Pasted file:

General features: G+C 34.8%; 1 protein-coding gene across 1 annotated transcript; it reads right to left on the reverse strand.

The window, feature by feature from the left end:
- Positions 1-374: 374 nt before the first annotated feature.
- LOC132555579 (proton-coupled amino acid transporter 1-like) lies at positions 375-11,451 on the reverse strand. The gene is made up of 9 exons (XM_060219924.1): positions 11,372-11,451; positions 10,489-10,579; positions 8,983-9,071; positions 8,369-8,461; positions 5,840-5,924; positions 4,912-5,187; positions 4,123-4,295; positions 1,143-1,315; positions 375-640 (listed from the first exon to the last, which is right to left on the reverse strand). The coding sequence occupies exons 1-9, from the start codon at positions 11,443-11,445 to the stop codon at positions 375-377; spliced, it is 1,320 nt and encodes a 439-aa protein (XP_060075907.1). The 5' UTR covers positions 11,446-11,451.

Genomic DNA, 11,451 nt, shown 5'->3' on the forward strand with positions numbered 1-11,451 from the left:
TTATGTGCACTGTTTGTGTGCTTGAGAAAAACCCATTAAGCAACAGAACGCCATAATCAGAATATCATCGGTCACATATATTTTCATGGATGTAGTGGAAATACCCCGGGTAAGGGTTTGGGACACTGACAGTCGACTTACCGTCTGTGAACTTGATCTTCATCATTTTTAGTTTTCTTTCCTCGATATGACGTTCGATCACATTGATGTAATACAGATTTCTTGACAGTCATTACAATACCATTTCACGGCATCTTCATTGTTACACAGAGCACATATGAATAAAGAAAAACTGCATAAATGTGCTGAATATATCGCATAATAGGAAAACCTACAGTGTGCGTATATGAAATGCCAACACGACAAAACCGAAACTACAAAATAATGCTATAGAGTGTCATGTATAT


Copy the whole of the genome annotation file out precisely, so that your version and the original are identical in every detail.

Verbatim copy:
General features: G+C 34.8%; 1 protein-coding gene across 1 annotated transcript; it reads right to left on the reverse strand.

The window, feature by feature from the left end:
- Positions 1-374: 374 nt before the first annotated feature.
- LOC132555579 (proton-coupled amino acid transporter 1-like) lies at positions 375-11,451 on the reverse strand. The gene is made up of 9 exons (XM_060219924.1): positions 11,372-11,451; positions 10,489-10,579; positions 8,983-9,071; positions 8,369-8,461; positions 5,840-5,924; positions 4,912-5,187; positions 4,123-4,295; positions 1,143-1,315; positions 375-640 (listed from the first exon to the last, which is right to left on the reverse strand). The coding sequence occupies exons 1-9, from the start codon at positions 11,443-11,445 to the stop codon at positions 375-377; spliced, it is 1,320 nt and encodes a 439-aa protein (XP_060075907.1). The 5' UTR covers positions 11,446-11,451.

Genomic DNA, 11,451 nt, shown 5'->3' on the forward strand with positions numbered 1-11,451 from the left:
TTATGTGCACTGTTTGTGTGCTTGAGAAAAACCCATTAAGCAACAGAACGCCATAATCAGAATATCATCGGTCACATATATTTTCATGGATGTAGTGGAAATACCCCGGGTAAGGGTTTGGGACACTGACAGTCGACTTACCGTCTGTGAACTTGATCTTCATCATTTTTAGTTTTCTTTCCTCGATATGACGTTCGATCACATTGATGTAATACAGATTTCTTGACAGTCATTACAATACCATTTCACGGCATCTTCATTGTTACACAGAGCACATATGAATAAAGAAAAACTGCATAAATGTGCTGAATATATCGCATAATAGGAAAACCTACAGTGTGCGTATATGAAATGCCAACACGACAAAACCGAAACTACAAAATAATGCTATAGAGTGTCATGTATAT